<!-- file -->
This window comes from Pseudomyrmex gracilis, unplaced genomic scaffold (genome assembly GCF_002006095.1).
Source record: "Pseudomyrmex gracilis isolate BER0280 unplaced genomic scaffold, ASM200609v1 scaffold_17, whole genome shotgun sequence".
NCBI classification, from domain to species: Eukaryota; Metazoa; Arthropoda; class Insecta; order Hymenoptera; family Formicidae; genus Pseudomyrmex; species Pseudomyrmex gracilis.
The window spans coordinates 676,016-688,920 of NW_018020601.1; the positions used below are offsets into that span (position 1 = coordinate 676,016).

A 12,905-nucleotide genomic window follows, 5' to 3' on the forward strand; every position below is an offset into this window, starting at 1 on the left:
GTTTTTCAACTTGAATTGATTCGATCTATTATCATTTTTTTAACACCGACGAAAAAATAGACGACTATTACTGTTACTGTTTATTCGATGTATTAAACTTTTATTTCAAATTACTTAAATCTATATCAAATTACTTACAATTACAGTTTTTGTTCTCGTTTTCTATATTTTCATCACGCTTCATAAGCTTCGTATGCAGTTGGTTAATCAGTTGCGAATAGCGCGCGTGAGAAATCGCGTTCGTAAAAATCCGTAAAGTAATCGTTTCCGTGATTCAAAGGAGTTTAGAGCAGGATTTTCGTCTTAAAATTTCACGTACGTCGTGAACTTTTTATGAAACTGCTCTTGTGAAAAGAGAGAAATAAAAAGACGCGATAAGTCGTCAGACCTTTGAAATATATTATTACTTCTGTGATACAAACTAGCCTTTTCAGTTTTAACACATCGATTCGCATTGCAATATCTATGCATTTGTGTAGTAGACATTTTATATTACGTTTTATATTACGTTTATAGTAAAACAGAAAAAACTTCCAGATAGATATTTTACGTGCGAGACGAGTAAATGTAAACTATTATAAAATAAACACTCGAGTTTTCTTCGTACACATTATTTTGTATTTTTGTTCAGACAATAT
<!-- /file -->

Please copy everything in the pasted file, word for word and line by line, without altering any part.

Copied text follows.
This window comes from Pseudomyrmex gracilis, unplaced genomic scaffold (genome assembly GCF_002006095.1).
Source record: "Pseudomyrmex gracilis isolate BER0280 unplaced genomic scaffold, ASM200609v1 scaffold_17, whole genome shotgun sequence".
NCBI classification, from domain to species: Eukaryota; Metazoa; Arthropoda; class Insecta; order Hymenoptera; family Formicidae; genus Pseudomyrmex; species Pseudomyrmex gracilis.
The window spans coordinates 676,016-688,920 of NW_018020601.1; the positions used below are offsets into that span (position 1 = coordinate 676,016).

A 12,905-nucleotide genomic window follows, 5' to 3' on the forward strand; every position below is an offset into this window, starting at 1 on the left:
GTTTTTCAACTTGAATTGATTCGATCTATTATCATTTTTTTAACACCGACGAAAAAATAGACGACTATTACTGTTACTGTTTATTCGATGTATTAAACTTTTATTTCAAATTACTTAAATCTATATCAAATTACTTACAATTACAGTTTTTGTTCTCGTTTTCTATATTTTCATCACGCTTCATAAGCTTCGTATGCAGTTGGTTAATCAGTTGCGAATAGCGCGCGTGAGAAATCGCGTTCGTAAAAATCCGTAAAGTAATCGTTTCCGTGATTCAAAGGAGTTTAGAGCAGGATTTTCGTCTTAAAATTTCACGTACGTCGTGAACTTTTTATGAAACTGCTCTTGTGAAAAGAGAGAAATAAAAAGACGCGATAAGTCGTCAGACCTTTGAAATATATTATTACTTCTGTGATACAAACTAGCCTTTTCAGTTTTAACACATCGATTCGCATTGCAATATCTATGCATTTGTGTAGTAGACATTTTATATTACGTTTTATATTACGTTTATAGTAAAACAGAAAAAACTTCCAGATAGATATTTTACGTGCGAGACGAGTAAATGTAAACTATTATAAAATAAACACTCGAGTTTTCTTCGTACACATTATTTTGTATTTTTGTTCAGACAATAT